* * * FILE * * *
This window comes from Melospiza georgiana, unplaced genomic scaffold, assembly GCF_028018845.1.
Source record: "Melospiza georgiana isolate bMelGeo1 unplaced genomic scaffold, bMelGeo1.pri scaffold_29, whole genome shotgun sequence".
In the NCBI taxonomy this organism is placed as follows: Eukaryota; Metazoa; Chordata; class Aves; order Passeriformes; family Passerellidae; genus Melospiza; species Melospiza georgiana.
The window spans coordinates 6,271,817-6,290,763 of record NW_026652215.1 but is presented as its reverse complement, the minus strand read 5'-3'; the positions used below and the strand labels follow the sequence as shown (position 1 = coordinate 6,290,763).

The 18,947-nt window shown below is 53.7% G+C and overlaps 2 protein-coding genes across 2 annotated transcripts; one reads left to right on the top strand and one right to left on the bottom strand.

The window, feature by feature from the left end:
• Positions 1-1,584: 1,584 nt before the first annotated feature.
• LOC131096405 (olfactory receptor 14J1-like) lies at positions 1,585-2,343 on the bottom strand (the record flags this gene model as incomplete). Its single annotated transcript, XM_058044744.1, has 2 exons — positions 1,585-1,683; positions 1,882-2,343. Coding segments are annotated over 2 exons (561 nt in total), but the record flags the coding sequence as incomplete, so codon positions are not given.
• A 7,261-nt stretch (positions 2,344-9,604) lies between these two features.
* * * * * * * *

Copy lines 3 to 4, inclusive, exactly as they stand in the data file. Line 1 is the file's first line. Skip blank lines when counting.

In the NCBI taxonomy this organism is placed as follows: Eukaryota; Metazoa; Chordata; class Aves; order Passeriformes; family Passerellidae; genus Melospiza; species Melospiza georgiana.
The window spans coordinates 6,271,817-6,290,763 of record NW_026652215.1 but is presented as its reverse complement, the minus strand read 5'-3'; the positions used below and the strand labels follow the sequence as shown (position 1 = coordinate 6,290,763).